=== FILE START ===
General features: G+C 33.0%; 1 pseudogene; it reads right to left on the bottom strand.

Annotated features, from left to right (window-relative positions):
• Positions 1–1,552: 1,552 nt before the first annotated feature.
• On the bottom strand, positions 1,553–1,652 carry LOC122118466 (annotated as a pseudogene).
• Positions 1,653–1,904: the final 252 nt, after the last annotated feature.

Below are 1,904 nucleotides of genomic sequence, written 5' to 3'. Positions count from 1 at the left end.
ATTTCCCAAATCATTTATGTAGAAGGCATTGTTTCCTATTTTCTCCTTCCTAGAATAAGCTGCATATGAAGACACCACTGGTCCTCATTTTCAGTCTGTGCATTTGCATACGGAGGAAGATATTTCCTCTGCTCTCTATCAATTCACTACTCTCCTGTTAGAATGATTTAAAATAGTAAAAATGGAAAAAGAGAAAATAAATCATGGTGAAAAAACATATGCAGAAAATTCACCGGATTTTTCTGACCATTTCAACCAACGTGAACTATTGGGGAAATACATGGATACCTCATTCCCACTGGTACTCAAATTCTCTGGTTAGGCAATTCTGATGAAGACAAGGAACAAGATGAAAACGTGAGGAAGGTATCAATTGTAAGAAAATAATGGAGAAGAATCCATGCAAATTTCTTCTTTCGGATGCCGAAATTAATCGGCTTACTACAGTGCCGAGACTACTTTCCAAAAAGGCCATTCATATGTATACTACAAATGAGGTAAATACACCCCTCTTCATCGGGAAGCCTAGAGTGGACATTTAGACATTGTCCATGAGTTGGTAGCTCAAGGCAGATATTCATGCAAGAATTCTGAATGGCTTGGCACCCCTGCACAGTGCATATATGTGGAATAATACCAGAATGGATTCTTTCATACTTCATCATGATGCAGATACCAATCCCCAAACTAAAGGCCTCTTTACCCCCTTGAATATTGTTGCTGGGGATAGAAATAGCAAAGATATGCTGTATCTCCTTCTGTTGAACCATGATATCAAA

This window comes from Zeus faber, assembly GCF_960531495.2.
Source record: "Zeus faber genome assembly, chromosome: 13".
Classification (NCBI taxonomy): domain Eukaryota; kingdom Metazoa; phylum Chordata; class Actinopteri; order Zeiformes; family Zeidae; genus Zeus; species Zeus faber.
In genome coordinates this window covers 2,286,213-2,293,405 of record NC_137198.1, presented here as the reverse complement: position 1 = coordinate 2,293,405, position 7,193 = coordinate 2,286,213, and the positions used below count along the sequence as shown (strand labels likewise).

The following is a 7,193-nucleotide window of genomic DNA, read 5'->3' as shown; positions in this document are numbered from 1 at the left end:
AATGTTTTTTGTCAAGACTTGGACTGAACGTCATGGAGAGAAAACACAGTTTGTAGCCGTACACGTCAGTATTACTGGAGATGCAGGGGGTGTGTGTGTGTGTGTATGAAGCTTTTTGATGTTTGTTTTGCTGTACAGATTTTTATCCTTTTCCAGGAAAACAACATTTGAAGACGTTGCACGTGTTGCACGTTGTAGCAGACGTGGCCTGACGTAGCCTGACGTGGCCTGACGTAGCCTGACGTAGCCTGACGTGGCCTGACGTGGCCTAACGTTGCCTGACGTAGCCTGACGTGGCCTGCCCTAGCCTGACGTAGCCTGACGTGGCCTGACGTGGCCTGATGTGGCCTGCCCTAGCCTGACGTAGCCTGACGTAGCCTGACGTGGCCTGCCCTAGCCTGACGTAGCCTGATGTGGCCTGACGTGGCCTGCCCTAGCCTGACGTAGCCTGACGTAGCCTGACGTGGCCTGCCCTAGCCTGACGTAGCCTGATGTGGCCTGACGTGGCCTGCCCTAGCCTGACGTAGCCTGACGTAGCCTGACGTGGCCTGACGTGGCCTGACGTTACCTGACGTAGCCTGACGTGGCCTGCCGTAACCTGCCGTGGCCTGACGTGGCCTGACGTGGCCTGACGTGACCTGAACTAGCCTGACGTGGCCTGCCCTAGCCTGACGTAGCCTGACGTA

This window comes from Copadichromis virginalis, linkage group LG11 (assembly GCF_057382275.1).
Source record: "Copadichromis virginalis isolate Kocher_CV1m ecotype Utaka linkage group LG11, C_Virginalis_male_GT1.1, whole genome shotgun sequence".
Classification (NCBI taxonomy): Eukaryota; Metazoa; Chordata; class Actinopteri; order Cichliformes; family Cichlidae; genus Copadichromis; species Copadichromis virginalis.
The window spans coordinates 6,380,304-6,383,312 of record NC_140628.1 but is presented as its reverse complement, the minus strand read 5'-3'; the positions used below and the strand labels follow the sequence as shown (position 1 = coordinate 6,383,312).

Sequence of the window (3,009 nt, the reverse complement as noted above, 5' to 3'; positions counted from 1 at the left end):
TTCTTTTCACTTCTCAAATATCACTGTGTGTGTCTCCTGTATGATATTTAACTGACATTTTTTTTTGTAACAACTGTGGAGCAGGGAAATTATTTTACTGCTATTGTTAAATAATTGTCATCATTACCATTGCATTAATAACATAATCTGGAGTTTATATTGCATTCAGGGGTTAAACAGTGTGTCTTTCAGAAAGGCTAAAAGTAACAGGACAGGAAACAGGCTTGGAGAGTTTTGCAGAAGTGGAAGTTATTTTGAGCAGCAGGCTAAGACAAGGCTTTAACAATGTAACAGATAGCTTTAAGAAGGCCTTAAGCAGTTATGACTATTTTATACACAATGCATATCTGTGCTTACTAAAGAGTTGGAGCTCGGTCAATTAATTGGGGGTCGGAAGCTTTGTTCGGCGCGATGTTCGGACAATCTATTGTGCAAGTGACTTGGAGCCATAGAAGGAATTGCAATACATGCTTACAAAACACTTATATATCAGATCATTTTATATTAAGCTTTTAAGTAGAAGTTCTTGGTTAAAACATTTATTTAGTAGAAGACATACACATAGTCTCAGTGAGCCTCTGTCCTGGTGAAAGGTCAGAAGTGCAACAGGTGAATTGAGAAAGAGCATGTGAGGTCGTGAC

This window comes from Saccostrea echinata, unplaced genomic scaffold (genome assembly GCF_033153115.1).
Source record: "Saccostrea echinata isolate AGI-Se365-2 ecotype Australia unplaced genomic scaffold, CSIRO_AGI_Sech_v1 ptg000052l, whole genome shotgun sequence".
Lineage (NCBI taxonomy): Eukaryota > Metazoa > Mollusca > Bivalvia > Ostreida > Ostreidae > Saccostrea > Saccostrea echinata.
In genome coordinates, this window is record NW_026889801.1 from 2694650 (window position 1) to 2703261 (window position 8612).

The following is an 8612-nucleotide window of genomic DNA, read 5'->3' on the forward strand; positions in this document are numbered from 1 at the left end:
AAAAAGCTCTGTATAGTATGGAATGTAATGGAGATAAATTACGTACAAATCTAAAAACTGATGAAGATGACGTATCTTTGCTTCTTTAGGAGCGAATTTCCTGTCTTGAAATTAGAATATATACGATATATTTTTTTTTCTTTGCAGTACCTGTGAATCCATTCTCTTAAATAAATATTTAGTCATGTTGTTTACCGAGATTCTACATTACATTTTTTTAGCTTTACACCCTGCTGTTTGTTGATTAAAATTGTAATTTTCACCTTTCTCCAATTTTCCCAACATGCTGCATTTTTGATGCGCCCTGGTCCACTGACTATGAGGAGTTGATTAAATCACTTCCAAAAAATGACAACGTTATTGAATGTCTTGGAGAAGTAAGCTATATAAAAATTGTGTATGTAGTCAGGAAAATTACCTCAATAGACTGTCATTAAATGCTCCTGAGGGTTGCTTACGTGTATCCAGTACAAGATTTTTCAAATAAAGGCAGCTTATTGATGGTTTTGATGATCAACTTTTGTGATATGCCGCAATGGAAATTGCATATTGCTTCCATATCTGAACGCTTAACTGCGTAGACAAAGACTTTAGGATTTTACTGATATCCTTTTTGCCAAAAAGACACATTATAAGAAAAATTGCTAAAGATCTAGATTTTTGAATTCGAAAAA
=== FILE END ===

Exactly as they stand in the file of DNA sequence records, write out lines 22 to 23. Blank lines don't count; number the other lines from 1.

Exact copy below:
Lineage (NCBI taxonomy): Eukaryota > Metazoa > Mollusca > Bivalvia > Ostreida > Ostreidae > Saccostrea > Saccostrea echinata.
In genome coordinates, this window is record NW_026889801.1 from 2694650 (window position 1) to 2703261 (window position 8612).